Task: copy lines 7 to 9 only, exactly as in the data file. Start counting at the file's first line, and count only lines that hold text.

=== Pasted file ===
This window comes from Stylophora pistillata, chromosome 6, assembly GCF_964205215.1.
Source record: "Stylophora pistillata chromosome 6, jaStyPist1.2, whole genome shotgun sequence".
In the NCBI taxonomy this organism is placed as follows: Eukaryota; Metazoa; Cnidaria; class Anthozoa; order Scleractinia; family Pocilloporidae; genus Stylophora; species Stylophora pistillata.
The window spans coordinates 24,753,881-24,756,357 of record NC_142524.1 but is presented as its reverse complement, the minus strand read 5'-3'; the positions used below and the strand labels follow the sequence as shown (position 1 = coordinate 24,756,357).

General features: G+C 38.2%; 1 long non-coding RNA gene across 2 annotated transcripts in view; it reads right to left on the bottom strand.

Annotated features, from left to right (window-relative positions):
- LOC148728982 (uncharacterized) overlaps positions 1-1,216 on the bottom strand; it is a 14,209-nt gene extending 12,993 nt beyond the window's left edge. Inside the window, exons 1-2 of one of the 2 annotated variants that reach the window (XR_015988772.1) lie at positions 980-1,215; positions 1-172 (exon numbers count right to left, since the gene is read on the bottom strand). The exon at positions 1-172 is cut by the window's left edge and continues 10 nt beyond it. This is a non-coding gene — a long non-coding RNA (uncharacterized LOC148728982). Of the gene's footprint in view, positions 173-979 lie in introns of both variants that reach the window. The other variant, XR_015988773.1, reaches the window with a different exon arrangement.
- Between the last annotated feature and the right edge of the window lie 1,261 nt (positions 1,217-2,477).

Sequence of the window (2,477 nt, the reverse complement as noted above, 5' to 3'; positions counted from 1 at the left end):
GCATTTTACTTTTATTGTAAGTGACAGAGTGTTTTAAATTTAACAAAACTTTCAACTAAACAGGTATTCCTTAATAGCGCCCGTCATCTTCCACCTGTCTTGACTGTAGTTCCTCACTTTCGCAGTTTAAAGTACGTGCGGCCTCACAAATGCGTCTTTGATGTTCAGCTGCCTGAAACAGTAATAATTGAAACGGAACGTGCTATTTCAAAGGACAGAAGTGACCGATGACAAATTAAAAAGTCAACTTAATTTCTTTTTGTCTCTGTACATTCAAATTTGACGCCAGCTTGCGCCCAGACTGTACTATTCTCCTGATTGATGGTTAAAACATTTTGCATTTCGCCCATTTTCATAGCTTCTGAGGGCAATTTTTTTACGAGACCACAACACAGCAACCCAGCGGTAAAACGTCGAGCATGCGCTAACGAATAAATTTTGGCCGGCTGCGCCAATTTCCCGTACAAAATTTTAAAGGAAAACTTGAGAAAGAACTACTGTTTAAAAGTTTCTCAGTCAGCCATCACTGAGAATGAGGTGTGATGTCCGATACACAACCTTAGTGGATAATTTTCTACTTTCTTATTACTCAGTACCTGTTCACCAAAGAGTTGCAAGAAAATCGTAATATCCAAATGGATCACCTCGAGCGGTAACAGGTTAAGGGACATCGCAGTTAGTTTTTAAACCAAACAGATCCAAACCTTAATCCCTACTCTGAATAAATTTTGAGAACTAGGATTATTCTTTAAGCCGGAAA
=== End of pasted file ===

- LOC148728982 (uncharacterized) overlaps positions 1-1,216 on the bottom strand; it is a 14,209-nt gene extending 12,993 nt beyond the window's left edge. Inside the window, exons 1-2 of one of the 2 annotated variants that reach the window (XR_015988772.1) lie at positions 980-1,215; positions 1-172 (exon numbers count right to left, since the gene is read on the bottom strand). The exon at positions 1-172 is cut by the window's left edge and continues 10 nt beyond it. This is a non-coding gene — a long non-coding RNA (uncharacterized LOC148728982). Of the gene's footprint in view, positions 173-979 lie in introns of both variants that reach the window. The other variant, XR_015988773.1, reaches the window with a different exon arrangement.
- Between the last annotated feature and the right edge of the window lie 1,261 nt (positions 1,217-2,477).

Sequence of the window (2,477 nt, the reverse complement as noted above, 5' to 3'; positions counted from 1 at the left end):